Decisive action on graft needed
WITH THE recent meeting of leaders at the World Economic Forum (WEF) in Davos, Switzerland, now behind us, the real work begins on the local front.
Citizens in the developing and emerging countries like South Africa, in particular, had high hopes that leaders would finally have the courage to deliver and create a better world for all.
Interesting enough, the theme for this year’s gathering was “Responsive and responsible leadership”.
Undoubtedly pertinent and urgent answers that the citizens of the world – especially those from Africa – needed to hear relate to the action being taken now to reduce severe poverty, high unemployment and inequality.
Both on the international stage and locally, leaders must take decisive and urgent actions against the issue of corruption. Various studies show that corruption has far-reaching and devastating consequences for the African continent, resulting in stunted development, entrenched deep poverty levels, high unemployment and unacceptable inequality levels.
Reports suggest that corruption in the form of illicit financial flows continues to grow, resulting in billions of dollars being stolen out of Africa every year.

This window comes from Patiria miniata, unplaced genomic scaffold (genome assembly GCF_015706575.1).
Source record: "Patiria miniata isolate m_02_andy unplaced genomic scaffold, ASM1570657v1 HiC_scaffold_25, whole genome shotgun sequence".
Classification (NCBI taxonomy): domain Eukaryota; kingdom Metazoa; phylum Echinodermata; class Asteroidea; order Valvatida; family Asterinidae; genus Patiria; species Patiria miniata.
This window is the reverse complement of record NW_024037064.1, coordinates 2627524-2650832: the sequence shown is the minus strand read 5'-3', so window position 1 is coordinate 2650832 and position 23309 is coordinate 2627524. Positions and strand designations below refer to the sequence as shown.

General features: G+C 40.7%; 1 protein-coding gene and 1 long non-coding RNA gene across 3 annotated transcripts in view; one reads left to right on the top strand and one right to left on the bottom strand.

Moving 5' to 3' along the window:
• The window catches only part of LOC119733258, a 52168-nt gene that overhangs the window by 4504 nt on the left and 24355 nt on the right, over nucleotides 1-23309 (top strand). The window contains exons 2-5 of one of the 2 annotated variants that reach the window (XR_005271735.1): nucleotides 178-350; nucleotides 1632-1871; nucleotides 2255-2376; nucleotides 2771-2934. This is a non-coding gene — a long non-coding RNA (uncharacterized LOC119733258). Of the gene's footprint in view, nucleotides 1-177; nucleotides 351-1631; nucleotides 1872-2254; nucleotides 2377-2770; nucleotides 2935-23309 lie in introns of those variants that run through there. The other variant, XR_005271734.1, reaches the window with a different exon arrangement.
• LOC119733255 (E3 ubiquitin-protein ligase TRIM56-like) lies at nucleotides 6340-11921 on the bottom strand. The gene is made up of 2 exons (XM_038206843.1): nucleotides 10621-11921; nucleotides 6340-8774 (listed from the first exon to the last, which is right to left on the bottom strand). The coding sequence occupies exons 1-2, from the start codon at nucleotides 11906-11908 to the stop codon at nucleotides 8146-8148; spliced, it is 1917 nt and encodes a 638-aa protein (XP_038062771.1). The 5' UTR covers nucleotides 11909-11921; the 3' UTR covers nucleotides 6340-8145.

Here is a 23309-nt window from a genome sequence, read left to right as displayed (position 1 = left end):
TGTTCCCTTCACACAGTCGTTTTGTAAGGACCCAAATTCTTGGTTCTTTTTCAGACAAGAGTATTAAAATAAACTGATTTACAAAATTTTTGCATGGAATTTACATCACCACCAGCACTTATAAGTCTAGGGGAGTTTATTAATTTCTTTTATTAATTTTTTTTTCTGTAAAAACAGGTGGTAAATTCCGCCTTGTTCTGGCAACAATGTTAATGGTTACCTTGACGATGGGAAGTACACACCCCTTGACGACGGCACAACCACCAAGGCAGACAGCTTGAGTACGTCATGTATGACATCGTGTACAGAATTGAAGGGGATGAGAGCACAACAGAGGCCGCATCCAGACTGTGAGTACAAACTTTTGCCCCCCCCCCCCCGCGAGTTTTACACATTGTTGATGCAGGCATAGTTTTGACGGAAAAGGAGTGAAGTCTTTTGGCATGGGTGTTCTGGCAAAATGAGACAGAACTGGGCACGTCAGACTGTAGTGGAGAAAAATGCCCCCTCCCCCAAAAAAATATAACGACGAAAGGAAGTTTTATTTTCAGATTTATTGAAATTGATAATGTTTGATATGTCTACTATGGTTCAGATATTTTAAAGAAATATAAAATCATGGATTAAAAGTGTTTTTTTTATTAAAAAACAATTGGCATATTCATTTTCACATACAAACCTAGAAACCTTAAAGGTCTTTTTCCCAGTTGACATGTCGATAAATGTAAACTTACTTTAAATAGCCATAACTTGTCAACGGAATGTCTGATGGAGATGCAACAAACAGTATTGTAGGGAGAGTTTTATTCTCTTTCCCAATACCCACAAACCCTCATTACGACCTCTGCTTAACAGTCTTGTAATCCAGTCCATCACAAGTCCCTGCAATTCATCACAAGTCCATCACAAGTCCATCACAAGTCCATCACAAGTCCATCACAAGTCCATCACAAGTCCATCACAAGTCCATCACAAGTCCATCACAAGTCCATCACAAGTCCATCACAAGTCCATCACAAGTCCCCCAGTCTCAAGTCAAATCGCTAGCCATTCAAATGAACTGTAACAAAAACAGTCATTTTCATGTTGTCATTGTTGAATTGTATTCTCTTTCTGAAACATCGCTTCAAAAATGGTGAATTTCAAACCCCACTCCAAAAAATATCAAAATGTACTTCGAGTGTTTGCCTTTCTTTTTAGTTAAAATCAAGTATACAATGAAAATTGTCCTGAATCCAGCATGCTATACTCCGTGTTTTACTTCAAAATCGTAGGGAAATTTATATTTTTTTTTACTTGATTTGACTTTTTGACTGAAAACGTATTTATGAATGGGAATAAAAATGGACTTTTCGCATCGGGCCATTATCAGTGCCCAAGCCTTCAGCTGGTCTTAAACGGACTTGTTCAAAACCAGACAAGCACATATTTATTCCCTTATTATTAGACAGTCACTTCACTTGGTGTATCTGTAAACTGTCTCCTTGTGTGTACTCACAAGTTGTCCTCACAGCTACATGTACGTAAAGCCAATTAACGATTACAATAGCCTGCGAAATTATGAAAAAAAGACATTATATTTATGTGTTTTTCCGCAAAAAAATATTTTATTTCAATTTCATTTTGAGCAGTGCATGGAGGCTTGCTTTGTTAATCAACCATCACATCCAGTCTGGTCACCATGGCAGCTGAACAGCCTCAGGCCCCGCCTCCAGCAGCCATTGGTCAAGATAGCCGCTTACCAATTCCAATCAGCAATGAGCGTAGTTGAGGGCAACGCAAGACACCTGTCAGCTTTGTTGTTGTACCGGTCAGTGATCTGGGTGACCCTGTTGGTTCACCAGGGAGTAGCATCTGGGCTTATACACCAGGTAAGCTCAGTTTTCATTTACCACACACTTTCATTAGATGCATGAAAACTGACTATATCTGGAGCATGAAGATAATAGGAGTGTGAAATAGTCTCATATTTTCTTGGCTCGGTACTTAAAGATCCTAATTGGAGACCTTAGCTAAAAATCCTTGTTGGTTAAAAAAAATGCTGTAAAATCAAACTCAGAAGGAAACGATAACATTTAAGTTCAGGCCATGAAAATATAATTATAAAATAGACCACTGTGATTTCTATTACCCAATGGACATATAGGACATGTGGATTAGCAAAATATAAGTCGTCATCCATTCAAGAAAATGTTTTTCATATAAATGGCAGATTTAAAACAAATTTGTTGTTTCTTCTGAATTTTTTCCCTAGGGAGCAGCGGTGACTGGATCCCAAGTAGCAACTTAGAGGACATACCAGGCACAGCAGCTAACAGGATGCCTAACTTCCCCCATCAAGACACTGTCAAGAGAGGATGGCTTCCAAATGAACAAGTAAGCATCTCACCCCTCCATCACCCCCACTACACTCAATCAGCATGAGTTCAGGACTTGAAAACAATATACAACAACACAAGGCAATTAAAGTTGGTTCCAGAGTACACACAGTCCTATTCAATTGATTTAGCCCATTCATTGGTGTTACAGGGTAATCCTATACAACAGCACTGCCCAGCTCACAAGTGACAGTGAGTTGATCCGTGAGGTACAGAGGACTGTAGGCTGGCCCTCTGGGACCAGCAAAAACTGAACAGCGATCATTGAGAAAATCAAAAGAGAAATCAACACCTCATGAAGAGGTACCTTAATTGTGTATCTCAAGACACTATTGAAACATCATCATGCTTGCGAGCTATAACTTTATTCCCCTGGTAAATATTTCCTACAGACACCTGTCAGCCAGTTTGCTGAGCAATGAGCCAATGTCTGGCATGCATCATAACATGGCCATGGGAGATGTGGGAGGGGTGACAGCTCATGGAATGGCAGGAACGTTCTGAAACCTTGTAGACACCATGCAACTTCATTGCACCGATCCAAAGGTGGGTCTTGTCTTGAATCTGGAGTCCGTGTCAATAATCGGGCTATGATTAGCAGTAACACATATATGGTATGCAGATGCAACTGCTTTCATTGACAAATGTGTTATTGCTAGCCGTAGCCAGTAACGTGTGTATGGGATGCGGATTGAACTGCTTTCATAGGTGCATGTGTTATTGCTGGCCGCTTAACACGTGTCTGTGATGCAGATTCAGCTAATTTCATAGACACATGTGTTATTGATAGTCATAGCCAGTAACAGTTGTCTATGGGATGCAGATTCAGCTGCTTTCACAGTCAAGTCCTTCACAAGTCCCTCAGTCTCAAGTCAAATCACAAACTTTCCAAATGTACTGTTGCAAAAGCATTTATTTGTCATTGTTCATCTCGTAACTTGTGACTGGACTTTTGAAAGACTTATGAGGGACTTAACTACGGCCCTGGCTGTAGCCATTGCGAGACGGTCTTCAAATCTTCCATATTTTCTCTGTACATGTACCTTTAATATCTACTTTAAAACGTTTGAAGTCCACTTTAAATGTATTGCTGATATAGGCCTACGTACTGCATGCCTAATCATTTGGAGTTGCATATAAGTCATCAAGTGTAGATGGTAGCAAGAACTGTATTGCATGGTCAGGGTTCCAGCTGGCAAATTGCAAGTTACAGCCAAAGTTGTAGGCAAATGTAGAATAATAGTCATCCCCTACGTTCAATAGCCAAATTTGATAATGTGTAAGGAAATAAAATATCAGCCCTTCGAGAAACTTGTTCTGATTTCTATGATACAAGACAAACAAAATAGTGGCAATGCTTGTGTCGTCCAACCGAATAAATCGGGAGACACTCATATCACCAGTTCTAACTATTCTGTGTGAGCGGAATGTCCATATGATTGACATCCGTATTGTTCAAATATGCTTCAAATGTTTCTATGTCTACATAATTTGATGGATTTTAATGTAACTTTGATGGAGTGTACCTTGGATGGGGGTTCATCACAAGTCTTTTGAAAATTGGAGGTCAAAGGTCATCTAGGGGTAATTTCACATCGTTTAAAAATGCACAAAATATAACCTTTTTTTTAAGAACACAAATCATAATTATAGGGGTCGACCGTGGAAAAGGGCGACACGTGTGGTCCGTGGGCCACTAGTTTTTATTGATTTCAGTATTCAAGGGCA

The continent lost an annual average of $60.3 billion, or around 4 percent of the gross domestic product, in illicit outflows between 2003 and 2012, according to an African Economic Outlook report, which was jointly published by the African Development Bank, the Organisation for Economic Co-operation and Development and the United Nations Development Programme.
The WEF argues: “Responsive and responsible leadership requires recognising that frustration and discontent are increasing in the segments of society that are not experiencing economic development and social progress.”
Fortunately, the City of Joburg under the leadership of the executive mayor Herman Mashaba has practically and publicly unleashed war on corruption, and the city is living up to the standards of responsive and responsible leadership.
The city’s plan of being a responsive government is more than just a tagline, but rather a practical intent that has seen the city recently pushing for arrest and suspension of those implicated in corrupt activities.
The city is working together with the law enforcement agencies to ensure that those found guilty of corrupt activities face the full might of the law.
It’s a clear commitment that the city takes allegations of corruption and fraud seriously. And it demonstrates that the city is aware that if corruption is not arrested, it has the capacity to collapse the system of governance and trust, and ultimately prevents the poor receiving services.
Responsive and responsible leadership requires leaders to confront the evil that is corruption head-on, realising that there is a lot to lose if the public purse is not safeguarded.
Corruption has devastating consequences in Africa
City of Joburg Member of the Mayoral Committee for Finance